Brian Burton: 1926 - 2013


  By John Webb

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Brian Burton was born in North Woolwich on the 9th October 1926 and died on the 27th December 2013. He was evacuated during World War 2 and after he left school he was living near Chester and amongst other jobs he worked in an aircraft factory building Wellington bombers. He was called up after the war in Europe was over and he joined the Navy and served in Sri Lanka. After demobilisation he followed a varied career in electronics and communications at Imperial College, London, the B.B.C.'s Transmission Development Department and Thurrock Technical College where he became Head of Electrical Engineering.

He married his wife, Margaret, in 1950 and shortly after moved to South Ockendon where, as his children grew up, he became involved in local life, the church of St. Nicholas, the Community Forum and especially local history.

His very considerable collection of books on history and his membership of many organisations did not imply an armchair historian, his involvement with all his interests was very much "hands on". He attended various extra-mural courses in archaeology, history and even Latin. At Coalhouse Fort he had been a guide since soon after the Project's inception in 1983 and the amount of information he imparted on his tours was legendary. He was similarly involved with the Royal Opera House High House Project at Purfleet.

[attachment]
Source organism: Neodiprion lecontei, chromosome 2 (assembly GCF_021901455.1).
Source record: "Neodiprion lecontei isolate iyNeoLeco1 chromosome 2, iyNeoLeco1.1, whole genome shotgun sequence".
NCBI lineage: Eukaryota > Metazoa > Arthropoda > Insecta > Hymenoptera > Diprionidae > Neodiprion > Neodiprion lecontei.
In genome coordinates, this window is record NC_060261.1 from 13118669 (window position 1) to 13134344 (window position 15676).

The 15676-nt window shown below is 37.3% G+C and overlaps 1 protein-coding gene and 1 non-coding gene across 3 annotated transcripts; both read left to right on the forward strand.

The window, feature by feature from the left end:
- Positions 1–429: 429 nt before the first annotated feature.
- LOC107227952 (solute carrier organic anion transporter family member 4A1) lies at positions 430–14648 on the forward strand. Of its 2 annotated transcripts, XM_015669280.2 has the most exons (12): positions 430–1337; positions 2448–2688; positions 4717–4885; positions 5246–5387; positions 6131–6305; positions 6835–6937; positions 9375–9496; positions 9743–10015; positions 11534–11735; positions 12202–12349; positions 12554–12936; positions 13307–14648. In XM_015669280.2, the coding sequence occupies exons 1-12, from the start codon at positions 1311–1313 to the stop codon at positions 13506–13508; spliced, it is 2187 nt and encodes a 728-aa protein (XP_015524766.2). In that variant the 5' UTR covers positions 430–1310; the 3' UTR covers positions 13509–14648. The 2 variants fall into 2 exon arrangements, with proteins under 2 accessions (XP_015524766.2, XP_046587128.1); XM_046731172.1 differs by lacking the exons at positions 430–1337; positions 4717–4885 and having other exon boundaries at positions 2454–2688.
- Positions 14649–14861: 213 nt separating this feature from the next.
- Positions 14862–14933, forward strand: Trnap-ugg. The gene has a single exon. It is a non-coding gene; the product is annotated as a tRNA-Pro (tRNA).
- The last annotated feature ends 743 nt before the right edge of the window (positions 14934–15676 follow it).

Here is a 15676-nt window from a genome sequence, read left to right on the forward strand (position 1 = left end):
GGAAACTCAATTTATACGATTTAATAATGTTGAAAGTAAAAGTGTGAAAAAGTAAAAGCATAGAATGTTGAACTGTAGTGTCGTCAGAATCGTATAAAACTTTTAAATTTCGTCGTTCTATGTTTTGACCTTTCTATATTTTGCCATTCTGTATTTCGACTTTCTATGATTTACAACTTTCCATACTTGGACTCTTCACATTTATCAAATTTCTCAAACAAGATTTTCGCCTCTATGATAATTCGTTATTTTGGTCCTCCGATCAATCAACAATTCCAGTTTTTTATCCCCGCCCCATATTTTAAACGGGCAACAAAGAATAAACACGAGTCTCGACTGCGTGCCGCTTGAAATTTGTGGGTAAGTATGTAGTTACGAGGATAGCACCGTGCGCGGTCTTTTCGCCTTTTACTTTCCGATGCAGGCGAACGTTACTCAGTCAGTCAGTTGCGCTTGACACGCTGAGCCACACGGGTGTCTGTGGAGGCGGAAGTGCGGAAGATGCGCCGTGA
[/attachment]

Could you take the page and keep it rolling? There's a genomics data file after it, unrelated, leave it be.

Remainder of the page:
Brian would be the first to dress in period costume.


Brian's garden seat at Coalhouse Fort


Beyond Thurrock he joined the Essex branch of the Historical Association, he was a member of the Essex Society for Archaeology and History, a committee member of the Friends of Historic Essex and between 2001 and 2010 he was Vice-Chairman, Chairman and President of the Essex Archaeological and Historical Congress. But it was for his very active work with our Society that we will most remember him, as a member of the committee, contributing to Panorama, giving talks, and staffing the stands at the Orsett Show, the Horndon Feast and Fayre and other local events. Whenever our stand or the event encouraged it, he would be the first to dress in period costume. At one of our Christmas meetings, those who were there will never forget him reciting - or I should say performing - with assistance, "There's a one-eyed yellow idol to the north of Khatmandu" (or was it to the south?).

Brian always seemed to be dashing from one meeting or event to another and when he could no longer drive he became skilled at knowing the best route by public transport to the remotest parts of the county. He was great company, always good humoured, full of energy with a great love of life. It was a privilege and pleasure to have known him.

The Society has provided a garden seat in his memory at Coalhouse Fort. This was dedicated on 31st August 2014 by our Chairman at a simple ceremony attended by members of the Society and all his family including four great-grand-children.


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